Former Free State Human Settlements MEC, Mosebenzi Zwane, has continued to blame officials in the Free State Housing Department for the botched R1 billion 2010 housing project implemented during his tenure.  Testifying for a third time at the State Capture Commission today, Zwane insisted that the scheme to pay suppliers R600 million in advance to build low-cost housing was not his brainchild.

He further said he believed that the officials had adequately checked the legalities of the scheme, in which no open-tender system was used, and ultimately little or no value was delivered to the department.

Zwane has told the commission that he simply asked officials how the department could help contractors with materials to fast-track the delivery of low-cost houses.

At the time, the department was in danger of losing its infrastructure grant allocation from the national government as it had spent very little of its budget for the 2010/2011 financial year.

Zwane denies that he gave an instruction that an advance payment system be adopted.  “I did not propose, I asked a question why can’t we help the contractors in terms of materials as that issue was raised at the Welkom that is my story, I deny that I proposed.”


Zwane says he left the question of the legalities to the department’s officials who, he says, he had tasked to do research.

He says he believed when then, Head of Department Mpho Mokoena signed off on the project in November 2010 that all legal issues had been checked and settled.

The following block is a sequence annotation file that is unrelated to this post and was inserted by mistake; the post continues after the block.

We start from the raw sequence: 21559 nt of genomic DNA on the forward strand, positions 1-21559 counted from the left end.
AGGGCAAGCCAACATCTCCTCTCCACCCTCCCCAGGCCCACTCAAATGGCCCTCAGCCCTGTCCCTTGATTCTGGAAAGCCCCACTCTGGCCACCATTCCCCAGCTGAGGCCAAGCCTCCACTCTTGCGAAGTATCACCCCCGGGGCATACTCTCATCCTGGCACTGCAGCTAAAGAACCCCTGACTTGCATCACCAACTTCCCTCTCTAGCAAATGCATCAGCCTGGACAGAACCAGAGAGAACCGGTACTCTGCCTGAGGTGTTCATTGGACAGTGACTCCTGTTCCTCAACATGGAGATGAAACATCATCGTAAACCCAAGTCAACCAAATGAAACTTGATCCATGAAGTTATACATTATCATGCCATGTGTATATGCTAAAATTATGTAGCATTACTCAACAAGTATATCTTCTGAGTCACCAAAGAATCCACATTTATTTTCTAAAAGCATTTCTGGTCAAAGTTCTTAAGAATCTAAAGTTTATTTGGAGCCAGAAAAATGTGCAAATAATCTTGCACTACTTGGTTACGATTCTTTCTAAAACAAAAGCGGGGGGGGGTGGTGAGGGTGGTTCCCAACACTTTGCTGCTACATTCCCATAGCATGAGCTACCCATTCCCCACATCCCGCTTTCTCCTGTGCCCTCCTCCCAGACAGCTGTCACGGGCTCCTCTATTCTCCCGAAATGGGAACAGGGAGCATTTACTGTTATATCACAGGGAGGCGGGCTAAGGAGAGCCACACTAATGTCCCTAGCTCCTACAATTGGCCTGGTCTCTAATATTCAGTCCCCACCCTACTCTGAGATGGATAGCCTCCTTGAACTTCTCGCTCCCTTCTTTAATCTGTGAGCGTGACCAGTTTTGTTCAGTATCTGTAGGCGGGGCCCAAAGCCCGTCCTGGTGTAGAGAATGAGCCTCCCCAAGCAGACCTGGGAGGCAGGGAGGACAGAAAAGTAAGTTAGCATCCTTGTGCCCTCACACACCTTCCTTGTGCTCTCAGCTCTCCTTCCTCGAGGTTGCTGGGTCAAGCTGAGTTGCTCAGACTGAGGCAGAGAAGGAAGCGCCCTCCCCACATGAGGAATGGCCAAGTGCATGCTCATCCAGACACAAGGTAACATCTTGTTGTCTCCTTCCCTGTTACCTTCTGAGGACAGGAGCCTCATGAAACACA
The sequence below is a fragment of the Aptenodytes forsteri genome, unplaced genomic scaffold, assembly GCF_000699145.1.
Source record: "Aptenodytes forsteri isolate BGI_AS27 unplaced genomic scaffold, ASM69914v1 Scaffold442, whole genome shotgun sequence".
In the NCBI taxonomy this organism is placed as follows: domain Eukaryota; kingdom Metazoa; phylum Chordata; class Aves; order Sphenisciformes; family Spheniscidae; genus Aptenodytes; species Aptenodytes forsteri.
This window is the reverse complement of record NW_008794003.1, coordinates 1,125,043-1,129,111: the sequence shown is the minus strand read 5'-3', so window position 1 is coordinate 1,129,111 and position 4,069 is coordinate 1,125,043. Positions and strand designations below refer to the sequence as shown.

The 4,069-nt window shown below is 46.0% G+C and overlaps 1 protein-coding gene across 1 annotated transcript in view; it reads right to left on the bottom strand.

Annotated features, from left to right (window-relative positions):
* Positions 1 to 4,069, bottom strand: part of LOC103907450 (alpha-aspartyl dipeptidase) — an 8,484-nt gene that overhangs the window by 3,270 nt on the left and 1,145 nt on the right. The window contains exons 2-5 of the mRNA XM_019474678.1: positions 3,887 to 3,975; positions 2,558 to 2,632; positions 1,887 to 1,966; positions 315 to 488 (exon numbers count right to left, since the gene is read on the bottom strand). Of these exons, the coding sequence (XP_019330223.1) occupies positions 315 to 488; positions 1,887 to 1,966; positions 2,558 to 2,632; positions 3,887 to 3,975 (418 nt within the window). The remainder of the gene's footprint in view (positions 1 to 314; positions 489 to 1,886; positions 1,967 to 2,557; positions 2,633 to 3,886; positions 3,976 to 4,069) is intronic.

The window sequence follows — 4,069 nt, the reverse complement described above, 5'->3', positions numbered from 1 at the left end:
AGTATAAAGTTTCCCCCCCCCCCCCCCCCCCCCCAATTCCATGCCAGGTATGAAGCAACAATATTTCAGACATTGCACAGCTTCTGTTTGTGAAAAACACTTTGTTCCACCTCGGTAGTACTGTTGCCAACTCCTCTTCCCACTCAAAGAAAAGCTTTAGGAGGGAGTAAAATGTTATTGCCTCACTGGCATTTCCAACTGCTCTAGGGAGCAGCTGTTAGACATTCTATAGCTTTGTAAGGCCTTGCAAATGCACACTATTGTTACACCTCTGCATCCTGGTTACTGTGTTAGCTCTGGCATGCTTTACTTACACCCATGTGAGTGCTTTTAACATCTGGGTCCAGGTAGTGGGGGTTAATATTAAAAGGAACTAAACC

“At the time where I was, I had given the Head of Department and the people who know law to go and research on the concerns that were raised there and I thought as an oversight person I had done their work and when they came back with the document which is signed by the HOD I took it for granted that  all the issues that were of concern in the meeting were addressed.”

He denied that he threatened Mokoena with losing his job if he did not sign off on the 2010 R1 billion housing project as claimed by the latter in earlier testimony.

“If he was so afraid of me he would have listened to me even when I said he should not go on holiday.  It’s on record that he did go on holiday and I left him in that department when I left the department. I never dealt with him or did anything that was indicative of the fact that I was a monster in that department.”

Selection of contractors 

Zwane also denied that he had anything to do with the selection of the list of 106 contractors to build low-cost houses. The contractors did not go through an open tender process in tendering for that specific project, and some had been disqualified in a process that had fallen apart earlier that year.

Zwane also told Deputy Chief Justice Raymond Zondo that he was told by officials that it was the norm to include contractors that already existed on the department’s database.

“I expressed a view I must say that why is that so, why can’t we every time when we have a project go through this tender process. They said there is no time when we are not building houses in this department whether unfinished houses or new houses if you are going to be year after year going to be entering into this process,  it takes time and you are not going to finish so this is what we are doing here. I then understood what they were saying.”

The former MEC has also disputed Mokoena’s evidence that he knew and favoured a number of the contractors selected, saying that if this was the case why did the HOD not challenge him using the prescripts of the Public Finance Management Act.

Former MEC Mosebenzi Zwane appears before the State Capture Commission: